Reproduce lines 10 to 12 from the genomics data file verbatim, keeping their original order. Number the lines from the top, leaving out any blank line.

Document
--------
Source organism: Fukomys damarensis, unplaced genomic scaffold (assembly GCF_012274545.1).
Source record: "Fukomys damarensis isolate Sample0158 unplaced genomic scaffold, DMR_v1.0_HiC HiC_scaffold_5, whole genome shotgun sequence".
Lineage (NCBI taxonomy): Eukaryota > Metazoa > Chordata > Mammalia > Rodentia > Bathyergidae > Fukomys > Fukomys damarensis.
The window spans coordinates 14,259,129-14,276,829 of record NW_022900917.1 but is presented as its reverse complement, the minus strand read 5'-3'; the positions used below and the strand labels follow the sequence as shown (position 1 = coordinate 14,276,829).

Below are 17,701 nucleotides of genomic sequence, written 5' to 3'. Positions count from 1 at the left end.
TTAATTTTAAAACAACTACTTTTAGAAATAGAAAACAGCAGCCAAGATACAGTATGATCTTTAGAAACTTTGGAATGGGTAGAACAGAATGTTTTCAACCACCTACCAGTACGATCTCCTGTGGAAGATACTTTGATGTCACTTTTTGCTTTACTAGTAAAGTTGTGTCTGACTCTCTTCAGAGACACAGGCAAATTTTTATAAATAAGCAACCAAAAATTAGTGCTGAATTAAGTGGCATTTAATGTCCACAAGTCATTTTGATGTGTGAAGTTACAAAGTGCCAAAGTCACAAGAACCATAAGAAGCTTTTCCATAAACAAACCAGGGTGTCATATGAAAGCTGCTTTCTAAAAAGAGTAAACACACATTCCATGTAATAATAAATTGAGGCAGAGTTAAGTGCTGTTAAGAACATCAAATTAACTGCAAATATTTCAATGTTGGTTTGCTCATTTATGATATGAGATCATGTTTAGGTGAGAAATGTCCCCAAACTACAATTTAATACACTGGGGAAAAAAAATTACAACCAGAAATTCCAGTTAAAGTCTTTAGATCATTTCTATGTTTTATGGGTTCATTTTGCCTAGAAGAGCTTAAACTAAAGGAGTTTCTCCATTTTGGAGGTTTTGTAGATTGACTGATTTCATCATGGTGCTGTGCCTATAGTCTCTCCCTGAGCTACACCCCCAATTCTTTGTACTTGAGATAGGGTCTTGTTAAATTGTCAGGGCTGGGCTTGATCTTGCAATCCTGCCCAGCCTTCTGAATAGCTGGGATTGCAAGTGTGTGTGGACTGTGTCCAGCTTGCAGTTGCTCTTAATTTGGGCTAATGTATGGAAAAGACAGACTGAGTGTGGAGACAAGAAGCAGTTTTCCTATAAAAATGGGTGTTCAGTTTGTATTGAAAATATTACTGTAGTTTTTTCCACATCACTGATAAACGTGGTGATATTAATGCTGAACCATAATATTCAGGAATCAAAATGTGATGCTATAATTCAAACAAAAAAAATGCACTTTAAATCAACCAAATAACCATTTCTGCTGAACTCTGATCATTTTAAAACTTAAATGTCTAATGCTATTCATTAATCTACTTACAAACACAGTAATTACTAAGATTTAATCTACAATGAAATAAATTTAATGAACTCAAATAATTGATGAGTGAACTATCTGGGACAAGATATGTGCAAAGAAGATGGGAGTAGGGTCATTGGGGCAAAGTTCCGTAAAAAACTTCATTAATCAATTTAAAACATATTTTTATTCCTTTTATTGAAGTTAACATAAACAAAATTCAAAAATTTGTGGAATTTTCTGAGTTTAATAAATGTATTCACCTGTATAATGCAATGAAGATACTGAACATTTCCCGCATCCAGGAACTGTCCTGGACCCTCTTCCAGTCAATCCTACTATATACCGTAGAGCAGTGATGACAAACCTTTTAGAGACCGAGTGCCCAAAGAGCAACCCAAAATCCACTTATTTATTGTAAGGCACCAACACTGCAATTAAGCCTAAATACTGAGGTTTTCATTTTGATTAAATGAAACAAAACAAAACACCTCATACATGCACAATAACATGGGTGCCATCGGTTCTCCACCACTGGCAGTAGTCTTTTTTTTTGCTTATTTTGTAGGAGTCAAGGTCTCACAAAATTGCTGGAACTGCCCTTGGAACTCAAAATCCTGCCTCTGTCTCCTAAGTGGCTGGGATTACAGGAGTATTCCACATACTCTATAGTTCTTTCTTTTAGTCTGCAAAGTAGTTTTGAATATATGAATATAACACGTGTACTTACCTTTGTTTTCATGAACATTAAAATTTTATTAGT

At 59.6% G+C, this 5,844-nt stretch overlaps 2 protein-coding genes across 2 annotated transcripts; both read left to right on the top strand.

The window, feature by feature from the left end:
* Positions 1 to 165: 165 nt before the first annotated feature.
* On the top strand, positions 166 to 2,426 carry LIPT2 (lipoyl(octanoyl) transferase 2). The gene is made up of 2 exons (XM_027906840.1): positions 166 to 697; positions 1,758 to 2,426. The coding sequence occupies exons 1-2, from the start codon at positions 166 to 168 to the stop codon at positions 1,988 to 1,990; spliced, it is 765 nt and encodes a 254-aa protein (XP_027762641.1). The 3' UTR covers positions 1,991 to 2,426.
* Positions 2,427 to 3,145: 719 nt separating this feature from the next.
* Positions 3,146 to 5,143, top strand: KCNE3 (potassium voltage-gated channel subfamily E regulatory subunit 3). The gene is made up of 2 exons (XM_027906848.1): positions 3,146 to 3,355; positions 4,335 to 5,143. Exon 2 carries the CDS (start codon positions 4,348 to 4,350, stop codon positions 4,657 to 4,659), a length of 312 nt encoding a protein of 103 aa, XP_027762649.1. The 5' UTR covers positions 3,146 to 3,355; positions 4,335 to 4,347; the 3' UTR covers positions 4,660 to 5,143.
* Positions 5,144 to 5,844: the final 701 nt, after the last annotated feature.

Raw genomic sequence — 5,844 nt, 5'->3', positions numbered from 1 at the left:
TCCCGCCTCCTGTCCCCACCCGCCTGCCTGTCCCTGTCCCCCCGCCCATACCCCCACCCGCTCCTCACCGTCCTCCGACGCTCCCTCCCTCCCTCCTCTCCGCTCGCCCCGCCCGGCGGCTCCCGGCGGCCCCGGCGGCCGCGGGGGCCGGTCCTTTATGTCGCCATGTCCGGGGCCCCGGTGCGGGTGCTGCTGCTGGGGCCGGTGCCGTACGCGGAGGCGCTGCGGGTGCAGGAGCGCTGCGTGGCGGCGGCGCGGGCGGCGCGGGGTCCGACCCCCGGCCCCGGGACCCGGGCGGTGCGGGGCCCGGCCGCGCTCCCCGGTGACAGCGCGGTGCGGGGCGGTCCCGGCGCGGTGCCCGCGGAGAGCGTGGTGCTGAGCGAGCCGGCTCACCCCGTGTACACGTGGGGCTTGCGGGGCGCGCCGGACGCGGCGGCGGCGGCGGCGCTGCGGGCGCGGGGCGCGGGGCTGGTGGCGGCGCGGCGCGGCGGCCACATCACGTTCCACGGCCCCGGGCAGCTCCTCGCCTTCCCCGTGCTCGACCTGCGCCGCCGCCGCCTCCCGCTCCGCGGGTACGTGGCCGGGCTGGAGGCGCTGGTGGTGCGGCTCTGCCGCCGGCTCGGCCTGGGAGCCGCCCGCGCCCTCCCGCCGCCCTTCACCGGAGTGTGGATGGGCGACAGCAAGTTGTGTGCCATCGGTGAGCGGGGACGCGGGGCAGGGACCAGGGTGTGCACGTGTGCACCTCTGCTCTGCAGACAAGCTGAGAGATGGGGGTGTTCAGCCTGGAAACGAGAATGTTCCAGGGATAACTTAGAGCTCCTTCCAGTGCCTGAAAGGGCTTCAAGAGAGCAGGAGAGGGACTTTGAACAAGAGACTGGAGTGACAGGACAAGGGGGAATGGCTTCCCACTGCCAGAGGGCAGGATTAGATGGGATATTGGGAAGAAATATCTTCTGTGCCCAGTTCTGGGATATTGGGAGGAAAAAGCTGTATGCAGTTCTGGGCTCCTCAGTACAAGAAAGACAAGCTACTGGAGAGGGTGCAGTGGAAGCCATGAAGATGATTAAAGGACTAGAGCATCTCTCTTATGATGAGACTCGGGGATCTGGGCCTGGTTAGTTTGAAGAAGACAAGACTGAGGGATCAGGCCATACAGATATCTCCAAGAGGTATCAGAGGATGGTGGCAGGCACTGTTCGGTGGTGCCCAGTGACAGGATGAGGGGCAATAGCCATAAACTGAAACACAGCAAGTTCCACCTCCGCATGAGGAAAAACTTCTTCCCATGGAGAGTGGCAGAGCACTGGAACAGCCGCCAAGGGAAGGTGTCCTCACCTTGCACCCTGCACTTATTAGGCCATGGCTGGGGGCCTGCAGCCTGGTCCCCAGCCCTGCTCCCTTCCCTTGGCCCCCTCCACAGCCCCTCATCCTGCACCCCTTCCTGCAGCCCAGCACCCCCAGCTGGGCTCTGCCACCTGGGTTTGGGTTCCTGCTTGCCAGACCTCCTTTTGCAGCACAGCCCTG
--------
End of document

* On the top strand, positions 166 to 2,426 carry LIPT2 (lipoyl(octanoyl) transferase 2). The gene is made up of 2 exons (XM_027906840.1): positions 166 to 697; positions 1,758 to 2,426. The coding sequence occupies exons 1-2, from the start codon at positions 166 to 168 to the stop codon at positions 1,988 to 1,990; spliced, it is 765 nt and encodes a 254-aa protein (XP_027762641.1). The 3' UTR covers positions 1,991 to 2,426.
* Positions 2,427 to 3,145: 719 nt separating this feature from the next.
* Positions 3,146 to 5,143, top strand: KCNE3 (potassium voltage-gated channel subfamily E regulatory subunit 3). The gene is made up of 2 exons (XM_027906848.1): positions 3,146 to 3,355; positions 4,335 to 5,143. Exon 2 carries the CDS (start codon positions 4,348 to 4,350, stop codon positions 4,657 to 4,659), a length of 312 nt encoding a protein of 103 aa, XP_027762649.1. The 5' UTR covers positions 3,146 to 3,355; positions 4,335 to 4,347; the 3' UTR covers positions 4,660 to 5,143.